Thomas Nast: The Father of Modern Political Cartoons The author of this biography, Fiona Deans Halloran, has written a fascinating book about the complex and controversial work of Thomas Nast, whose cartoons portrayed the political and social events of 19th century America. "Nast’s work marked an important transformation of political cartooning. Before the Civil War, cartoonists’ work relied on dialogue rather than imagery. To Nast, the picture became the message: text commonly was relegated to a caption or appeared in the picture as a broadside. Many historians call him the father of modern American political cartooning. His work remains in the first rank of that genre, expressive and passionate." -from: Simpson, Brooks D. "Thomas Nast." American National Biography (2010): Biography Reference Center.
An interesting sidenote in the American National Biography is that there is no complete collection in a library or archive of the papers of Thomas Nast other than three volumes of "scrapbooks" of his cartoons in the New York Public Library. The most complete record is in the periodicals that originally published his cartoons.
Infinite Jest; Caricature and Satire From Leonardo to Levine
The drawing for this bookcover is part of a series titled Collection of Grimaces, lithographs from 1823-1828 by the french painter Louis-Leopold Boilly, who began the set with exaggerations and contortions of his own face. Infinite Jest is the catalog of an exhibition last year from the Metropolitan Museum of Art, featuring works of the Museum's collections from 1590 to the present. The book explores the varieties of intent of these images: as simple caricatures and forms, as visual satire, and as weapons to mock the political and social power of celebrities and political leaders. The website for the exhibition features an interesting short introduction about the history and artists whose works are included in the catalog.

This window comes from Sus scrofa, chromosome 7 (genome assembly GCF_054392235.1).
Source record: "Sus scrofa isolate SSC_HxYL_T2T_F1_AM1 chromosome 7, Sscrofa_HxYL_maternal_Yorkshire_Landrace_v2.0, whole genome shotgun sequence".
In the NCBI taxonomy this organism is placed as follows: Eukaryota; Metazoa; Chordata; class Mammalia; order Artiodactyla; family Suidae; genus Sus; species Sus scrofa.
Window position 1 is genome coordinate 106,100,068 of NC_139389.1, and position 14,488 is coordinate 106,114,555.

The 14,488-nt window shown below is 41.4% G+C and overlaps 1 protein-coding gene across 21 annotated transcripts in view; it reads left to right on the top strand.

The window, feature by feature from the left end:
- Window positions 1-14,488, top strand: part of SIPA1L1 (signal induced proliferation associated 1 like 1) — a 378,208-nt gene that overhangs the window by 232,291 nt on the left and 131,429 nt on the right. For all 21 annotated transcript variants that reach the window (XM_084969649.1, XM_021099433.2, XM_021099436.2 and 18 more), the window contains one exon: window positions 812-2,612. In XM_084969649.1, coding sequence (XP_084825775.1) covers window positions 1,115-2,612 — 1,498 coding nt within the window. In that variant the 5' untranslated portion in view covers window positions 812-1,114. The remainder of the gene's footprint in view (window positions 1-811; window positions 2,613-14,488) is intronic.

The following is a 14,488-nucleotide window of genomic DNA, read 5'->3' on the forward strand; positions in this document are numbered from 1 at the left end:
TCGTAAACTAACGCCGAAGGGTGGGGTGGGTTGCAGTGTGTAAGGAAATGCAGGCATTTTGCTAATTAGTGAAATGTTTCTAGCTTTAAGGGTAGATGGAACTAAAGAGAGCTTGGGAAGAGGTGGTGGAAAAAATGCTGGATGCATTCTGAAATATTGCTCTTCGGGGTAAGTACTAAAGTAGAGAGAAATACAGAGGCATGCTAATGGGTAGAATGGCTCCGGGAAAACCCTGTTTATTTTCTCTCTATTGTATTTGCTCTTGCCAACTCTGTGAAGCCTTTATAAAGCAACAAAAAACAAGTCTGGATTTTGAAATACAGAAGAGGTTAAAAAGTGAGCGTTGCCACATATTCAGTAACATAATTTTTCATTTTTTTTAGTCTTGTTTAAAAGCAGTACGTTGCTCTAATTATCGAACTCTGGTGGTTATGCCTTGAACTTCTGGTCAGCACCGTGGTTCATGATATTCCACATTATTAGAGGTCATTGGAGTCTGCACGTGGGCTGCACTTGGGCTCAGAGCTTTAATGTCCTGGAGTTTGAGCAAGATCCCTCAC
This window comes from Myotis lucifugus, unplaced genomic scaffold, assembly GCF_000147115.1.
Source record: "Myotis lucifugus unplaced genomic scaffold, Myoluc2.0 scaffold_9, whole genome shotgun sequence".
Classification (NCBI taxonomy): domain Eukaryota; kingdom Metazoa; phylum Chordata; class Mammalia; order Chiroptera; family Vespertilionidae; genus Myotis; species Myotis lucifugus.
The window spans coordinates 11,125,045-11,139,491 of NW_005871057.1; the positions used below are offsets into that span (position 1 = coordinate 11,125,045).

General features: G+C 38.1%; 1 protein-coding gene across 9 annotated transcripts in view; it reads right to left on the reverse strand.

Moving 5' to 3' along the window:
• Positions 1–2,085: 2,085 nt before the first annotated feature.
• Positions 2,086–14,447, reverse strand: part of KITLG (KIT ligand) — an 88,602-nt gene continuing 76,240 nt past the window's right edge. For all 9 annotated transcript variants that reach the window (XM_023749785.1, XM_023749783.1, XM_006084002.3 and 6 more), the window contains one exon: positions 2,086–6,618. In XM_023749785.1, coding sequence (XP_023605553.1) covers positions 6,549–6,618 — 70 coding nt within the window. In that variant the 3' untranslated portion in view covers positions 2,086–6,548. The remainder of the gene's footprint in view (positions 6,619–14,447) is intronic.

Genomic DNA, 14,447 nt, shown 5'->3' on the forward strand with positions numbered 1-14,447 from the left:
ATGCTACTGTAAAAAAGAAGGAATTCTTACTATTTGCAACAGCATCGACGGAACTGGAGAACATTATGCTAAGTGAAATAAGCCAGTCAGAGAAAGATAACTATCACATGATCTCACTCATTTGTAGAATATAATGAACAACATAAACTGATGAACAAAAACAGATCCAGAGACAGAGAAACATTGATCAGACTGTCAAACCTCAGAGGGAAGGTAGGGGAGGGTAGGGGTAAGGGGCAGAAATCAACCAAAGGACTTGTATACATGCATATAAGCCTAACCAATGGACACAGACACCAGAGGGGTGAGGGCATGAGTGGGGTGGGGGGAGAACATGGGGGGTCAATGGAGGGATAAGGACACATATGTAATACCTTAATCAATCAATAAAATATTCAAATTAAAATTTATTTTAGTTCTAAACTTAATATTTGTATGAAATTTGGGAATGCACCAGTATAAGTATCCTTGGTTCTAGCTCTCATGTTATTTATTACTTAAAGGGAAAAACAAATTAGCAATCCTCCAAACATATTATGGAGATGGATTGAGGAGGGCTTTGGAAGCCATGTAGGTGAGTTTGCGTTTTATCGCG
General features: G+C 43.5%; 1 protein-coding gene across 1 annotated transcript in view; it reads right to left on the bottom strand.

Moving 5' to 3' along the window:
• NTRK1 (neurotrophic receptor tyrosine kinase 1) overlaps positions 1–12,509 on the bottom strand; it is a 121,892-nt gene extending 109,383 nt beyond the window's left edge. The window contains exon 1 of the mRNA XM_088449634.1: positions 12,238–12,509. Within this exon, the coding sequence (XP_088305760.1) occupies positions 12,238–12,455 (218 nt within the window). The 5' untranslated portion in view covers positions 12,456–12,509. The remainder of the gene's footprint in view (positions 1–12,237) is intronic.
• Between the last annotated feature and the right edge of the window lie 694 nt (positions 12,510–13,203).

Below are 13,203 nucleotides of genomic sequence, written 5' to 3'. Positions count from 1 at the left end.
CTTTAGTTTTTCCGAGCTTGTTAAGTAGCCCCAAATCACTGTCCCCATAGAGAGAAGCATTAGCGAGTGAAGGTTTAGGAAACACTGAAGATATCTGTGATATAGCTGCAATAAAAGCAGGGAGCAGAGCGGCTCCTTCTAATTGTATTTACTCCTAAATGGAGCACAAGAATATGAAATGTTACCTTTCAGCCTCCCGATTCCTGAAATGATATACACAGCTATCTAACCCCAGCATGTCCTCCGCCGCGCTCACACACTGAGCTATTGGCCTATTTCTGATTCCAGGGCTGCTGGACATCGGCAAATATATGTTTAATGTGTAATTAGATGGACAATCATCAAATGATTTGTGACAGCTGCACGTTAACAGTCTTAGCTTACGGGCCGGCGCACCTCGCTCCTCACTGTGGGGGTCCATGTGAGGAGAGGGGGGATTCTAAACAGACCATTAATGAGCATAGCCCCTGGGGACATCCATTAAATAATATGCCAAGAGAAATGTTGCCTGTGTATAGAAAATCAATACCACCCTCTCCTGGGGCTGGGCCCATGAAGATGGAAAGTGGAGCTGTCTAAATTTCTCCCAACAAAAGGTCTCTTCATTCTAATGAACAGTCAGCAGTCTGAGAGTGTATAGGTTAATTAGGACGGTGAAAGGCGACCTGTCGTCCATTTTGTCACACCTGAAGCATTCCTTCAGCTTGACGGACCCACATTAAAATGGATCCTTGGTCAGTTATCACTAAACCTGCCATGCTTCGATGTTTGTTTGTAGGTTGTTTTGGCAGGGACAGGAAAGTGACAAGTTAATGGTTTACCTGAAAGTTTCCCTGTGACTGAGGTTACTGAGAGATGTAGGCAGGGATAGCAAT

For more on caricatures and political cartoons in art, take a look at the booklist sampler of titles from Central Library. You can place holds for delivery to your closest neighborhood branch.